The University of Northern Virginia rarely set off any bells of recognition. Its owner, Daniel Ho, had hoped to keep it that way. In an interview with the Chronicle of Higher Education in 2011, Mr Ho said: “We don’t want people to know us”. That changed a bit on July 16, when the Annandale-based for-profit institution, a short drive from Washington and popular with students from India, was ordered to be shut down because it failed to regain the accreditation it lost in 2008. It had failed four crucial audits conducted by the State Council of Higher Education for Virginia (SCHEV), which highlighted a pattern of neglect of such essentials as having a qualified faculty and proper curricular content. Hundreds of students, many of them from India and most from Andhra Pradesh, now find themselves in a limbo.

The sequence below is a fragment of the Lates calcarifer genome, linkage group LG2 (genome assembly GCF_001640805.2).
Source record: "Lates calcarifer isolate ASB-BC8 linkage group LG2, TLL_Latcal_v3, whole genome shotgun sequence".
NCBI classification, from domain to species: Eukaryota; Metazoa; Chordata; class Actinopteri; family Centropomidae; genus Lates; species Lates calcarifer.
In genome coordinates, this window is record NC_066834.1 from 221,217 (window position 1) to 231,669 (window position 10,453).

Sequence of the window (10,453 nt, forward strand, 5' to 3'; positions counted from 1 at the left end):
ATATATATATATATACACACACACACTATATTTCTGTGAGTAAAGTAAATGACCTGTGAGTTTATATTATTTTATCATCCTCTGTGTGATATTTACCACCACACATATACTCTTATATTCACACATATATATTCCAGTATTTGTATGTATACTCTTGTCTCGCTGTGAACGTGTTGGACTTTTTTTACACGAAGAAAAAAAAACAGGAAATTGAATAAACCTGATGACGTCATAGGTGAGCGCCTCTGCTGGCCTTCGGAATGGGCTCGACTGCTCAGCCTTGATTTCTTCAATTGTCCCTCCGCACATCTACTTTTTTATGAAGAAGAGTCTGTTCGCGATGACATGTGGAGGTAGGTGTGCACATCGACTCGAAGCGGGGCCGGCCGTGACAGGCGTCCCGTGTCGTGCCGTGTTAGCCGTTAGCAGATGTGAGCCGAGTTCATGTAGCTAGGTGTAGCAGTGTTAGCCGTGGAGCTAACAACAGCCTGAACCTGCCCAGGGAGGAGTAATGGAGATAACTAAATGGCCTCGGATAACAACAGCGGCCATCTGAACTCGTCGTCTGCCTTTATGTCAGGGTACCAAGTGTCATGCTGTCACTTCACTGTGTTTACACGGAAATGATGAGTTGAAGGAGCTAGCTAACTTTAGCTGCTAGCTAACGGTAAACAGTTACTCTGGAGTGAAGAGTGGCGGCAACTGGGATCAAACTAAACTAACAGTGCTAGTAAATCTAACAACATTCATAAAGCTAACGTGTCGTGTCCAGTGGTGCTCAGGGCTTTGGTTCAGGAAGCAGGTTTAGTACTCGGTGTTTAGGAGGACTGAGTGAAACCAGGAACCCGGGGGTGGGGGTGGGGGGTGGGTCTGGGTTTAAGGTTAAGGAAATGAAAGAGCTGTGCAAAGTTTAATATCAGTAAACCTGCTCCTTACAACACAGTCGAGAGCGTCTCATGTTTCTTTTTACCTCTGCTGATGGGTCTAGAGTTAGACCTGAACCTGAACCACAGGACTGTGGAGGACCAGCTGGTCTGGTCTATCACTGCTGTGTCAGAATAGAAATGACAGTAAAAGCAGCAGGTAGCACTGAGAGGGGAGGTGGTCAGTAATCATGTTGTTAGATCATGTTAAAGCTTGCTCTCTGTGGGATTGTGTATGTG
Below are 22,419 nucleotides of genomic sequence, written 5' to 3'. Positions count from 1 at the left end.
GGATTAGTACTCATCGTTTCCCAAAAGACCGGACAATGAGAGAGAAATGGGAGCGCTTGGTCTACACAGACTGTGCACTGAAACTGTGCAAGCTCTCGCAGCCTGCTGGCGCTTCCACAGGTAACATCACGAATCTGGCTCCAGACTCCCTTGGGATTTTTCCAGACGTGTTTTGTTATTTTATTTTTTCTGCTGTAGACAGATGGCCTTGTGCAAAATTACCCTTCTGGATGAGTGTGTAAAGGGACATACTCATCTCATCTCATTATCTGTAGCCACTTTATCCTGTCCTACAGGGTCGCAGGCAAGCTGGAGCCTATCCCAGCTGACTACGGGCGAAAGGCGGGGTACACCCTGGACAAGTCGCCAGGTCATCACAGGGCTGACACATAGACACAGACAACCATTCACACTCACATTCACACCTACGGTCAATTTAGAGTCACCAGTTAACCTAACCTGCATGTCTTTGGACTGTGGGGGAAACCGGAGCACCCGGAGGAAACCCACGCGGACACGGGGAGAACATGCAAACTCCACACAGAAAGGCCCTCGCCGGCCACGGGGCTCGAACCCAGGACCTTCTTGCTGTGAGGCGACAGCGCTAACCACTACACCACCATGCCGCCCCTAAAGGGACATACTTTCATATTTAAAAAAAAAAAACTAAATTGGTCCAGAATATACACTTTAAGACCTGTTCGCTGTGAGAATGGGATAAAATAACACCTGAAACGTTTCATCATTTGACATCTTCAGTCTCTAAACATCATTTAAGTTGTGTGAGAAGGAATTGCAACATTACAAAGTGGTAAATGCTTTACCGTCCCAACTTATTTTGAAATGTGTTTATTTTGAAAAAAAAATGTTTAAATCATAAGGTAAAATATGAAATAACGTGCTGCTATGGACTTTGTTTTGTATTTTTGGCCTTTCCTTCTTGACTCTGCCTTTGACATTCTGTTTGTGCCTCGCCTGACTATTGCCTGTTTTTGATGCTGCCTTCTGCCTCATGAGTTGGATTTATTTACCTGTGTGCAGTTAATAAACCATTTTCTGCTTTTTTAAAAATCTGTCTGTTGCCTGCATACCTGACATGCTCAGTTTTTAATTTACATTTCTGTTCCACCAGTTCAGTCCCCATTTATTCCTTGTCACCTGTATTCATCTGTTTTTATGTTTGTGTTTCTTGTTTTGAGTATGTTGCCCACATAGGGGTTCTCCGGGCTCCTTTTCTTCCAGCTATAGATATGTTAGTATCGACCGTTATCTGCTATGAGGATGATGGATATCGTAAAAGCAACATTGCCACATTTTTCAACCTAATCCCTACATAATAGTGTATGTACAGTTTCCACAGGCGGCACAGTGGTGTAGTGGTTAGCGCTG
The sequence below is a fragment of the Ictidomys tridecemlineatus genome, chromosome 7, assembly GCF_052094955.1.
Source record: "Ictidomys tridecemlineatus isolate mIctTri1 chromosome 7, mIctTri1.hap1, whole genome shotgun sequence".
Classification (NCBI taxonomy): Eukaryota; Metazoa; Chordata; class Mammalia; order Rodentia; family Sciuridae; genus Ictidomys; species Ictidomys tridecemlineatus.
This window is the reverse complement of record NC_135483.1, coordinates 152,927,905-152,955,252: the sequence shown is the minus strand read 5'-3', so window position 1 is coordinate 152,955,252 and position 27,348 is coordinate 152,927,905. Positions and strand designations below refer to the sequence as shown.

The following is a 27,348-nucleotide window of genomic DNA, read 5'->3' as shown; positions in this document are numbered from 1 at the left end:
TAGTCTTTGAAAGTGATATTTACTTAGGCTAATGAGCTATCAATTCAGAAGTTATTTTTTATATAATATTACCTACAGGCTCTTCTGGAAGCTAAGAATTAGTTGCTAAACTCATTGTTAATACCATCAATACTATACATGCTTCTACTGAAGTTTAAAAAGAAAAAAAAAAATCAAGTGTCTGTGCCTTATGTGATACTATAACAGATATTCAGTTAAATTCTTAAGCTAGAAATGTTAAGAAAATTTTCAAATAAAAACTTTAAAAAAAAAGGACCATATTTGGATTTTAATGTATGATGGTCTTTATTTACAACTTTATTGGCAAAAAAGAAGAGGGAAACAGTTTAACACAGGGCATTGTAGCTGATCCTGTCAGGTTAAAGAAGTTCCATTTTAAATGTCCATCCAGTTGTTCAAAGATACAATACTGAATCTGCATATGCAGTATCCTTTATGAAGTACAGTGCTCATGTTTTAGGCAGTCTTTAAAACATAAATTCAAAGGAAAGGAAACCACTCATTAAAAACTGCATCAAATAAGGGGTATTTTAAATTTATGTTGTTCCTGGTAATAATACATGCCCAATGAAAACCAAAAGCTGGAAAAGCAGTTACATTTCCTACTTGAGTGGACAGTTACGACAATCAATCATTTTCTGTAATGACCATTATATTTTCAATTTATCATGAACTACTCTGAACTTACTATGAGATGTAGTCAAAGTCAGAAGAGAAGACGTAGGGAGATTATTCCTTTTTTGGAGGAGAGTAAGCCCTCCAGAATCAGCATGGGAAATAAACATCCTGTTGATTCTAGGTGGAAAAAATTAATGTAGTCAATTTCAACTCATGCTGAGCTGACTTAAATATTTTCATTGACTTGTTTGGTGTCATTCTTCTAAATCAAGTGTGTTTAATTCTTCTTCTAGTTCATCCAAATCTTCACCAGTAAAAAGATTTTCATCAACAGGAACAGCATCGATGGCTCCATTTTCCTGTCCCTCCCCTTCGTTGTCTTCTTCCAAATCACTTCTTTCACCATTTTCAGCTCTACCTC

To David North, a fellow at the Centre for Immigration Studies who has followed UNVA’s misfortunes, the red flags were in plain sight: from the nondescript four-classroom facility, to the raid by immigration officials in 2011 and the subsequent resignation of chancellor David Lee after it was revealed that he ran a sex dungeon in his home. “[The sex dungeon] was the frosting on the cake,” says Mr North.